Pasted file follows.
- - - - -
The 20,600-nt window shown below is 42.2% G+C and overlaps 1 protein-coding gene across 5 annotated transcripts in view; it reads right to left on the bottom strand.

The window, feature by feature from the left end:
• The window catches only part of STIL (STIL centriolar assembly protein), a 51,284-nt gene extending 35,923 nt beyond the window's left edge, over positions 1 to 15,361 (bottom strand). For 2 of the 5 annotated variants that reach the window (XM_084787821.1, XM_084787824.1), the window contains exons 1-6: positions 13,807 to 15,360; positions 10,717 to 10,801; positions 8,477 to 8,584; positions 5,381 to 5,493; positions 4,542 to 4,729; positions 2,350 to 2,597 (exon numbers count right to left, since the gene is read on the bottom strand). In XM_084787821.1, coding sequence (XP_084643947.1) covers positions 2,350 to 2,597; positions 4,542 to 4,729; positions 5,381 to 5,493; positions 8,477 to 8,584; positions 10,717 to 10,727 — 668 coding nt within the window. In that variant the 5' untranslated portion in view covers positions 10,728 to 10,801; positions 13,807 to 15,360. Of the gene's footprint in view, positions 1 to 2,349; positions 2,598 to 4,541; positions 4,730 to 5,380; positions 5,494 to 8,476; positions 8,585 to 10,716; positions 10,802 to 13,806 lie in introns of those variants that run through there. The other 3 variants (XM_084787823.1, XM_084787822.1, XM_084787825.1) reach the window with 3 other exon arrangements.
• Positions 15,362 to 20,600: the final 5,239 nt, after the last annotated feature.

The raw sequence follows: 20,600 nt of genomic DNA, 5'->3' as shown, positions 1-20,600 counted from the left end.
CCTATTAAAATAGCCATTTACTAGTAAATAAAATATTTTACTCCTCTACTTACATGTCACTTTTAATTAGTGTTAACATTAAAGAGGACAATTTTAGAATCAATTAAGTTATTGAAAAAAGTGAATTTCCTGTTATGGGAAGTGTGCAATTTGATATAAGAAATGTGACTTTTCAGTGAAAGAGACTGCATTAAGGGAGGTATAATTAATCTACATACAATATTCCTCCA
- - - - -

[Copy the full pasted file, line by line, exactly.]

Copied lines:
The 20,600-nt window shown below is 42.2% G+C and overlaps 1 protein-coding gene across 5 annotated transcripts in view; it reads right to left on the bottom strand.

The window, feature by feature from the left end:
• The window catches only part of STIL (STIL centriolar assembly protein), a 51,284-nt gene extending 35,923 nt beyond the window's left edge, over positions 1 to 15,361 (bottom strand). For 2 of the 5 annotated variants that reach the window (XM_084787821.1, XM_084787824.1), the window contains exons 1-6: positions 13,807 to 15,360; positions 10,717 to 10,801; positions 8,477 to 8,584; positions 5,381 to 5,493; positions 4,542 to 4,729; positions 2,350 to 2,597 (exon numbers count right to left, since the gene is read on the bottom strand). In XM_084787821.1, coding sequence (XP_084643947.1) covers positions 2,350 to 2,597; positions 4,542 to 4,729; positions 5,381 to 5,493; positions 8,477 to 8,584; positions 10,717 to 10,727 — 668 coding nt within the window. In that variant the 5' untranslated portion in view covers positions 10,728 to 10,801; positions 13,807 to 15,360. Of the gene's footprint in view, positions 1 to 2,349; positions 2,598 to 4,541; positions 4,730 to 5,380; positions 5,494 to 8,476; positions 8,585 to 10,716; positions 10,802 to 13,806 lie in introns of those variants that run through there. The other 3 variants (XM_084787823.1, XM_084787822.1, XM_084787825.1) reach the window with 3 other exon arrangements.
• Positions 15,362 to 20,600: the final 5,239 nt, after the last annotated feature.

The raw sequence follows: 20,600 nt of genomic DNA, 5'->3' as shown, positions 1-20,600 counted from the left end.
CCTATTAAAATAGCCATTTACTAGTAAATAAAATATTTTACTCCTCTACTTACATGTCACTTTTAATTAGTGTTAACATTAAAGAGGACAATTTTAGAATCAATTAAGTTATTGAAAAAAGTGAATTTCCTGTTATGGGAAGTGTGCAATTTGATATAAGAAATGTGACTTTTCAGTGAAAGAGACTGCATTAAGGGAGGTATAATTAATCTACATACAATATTCCTCCA